"As long as products have been sold there has been somebody out there selling snake oil to consumers," said Lydia Parnes, director of the FTC's bureau of consumer protection.
She said the agency, along with the Food and Drug Administration and Canadian authorities, is launching a consumer education campaign warning about bogus claims for cures.
"There is no credible scientific evidence that any of the products marketed by these companies can prevent, cure, or treat cancer of any kind," said Parnes.
The products the companies marketed include essiac teas and other herbal mixtures, laetrile, black salve - a corrosive ointment - and mushroom extracts.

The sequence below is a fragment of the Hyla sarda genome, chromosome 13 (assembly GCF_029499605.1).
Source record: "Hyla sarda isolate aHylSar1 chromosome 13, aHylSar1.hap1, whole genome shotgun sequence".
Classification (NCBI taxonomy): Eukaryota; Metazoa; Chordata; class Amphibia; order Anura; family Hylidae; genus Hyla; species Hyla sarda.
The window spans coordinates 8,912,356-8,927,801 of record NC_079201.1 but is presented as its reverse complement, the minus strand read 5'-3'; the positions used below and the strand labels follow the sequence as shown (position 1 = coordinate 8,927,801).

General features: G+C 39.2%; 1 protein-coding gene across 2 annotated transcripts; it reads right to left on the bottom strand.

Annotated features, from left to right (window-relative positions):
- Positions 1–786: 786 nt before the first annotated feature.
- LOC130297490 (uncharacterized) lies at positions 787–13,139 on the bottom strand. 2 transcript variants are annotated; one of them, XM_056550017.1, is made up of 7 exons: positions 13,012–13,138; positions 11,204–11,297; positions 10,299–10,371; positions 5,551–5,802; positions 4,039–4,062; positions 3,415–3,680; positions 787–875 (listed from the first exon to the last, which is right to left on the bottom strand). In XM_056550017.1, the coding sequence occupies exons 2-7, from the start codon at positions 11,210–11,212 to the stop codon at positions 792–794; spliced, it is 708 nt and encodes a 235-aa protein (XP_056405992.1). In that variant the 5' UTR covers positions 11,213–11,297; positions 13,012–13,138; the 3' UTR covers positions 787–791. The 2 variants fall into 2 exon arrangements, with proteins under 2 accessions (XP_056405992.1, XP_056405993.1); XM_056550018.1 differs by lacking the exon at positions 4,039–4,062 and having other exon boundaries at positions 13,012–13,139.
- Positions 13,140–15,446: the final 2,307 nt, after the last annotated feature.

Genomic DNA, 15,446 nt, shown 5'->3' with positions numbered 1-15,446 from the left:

Douglas Stearn of the FDA said his agency is concerned that people may forego effective cancer treatments when choosing these products. In addition, he said, some of these unproven products may have dangerous interactions with other drugs.
"We would urge folks to talk to their doctors," said Stern.
Parnes said more than 100 warning letters were sent out and many advertisers dropped or changed their claims.
Of the complaints resolved by settlements, she said companies paid restitution ranging from $9,000 to $250,000.
The remaining five complaints of false and deceptive advertising will go before administrative law judges, she said.
Those cases are Omega Supply, San Diego, Calif.; Native Essence Herb Company, El Prado, N.M.; Daniel Chapter One, Portsmouth, R.I.; Gemtronics, Inc., Franklin, N.C., and Herbs for Cancer, Surprise, Ariz.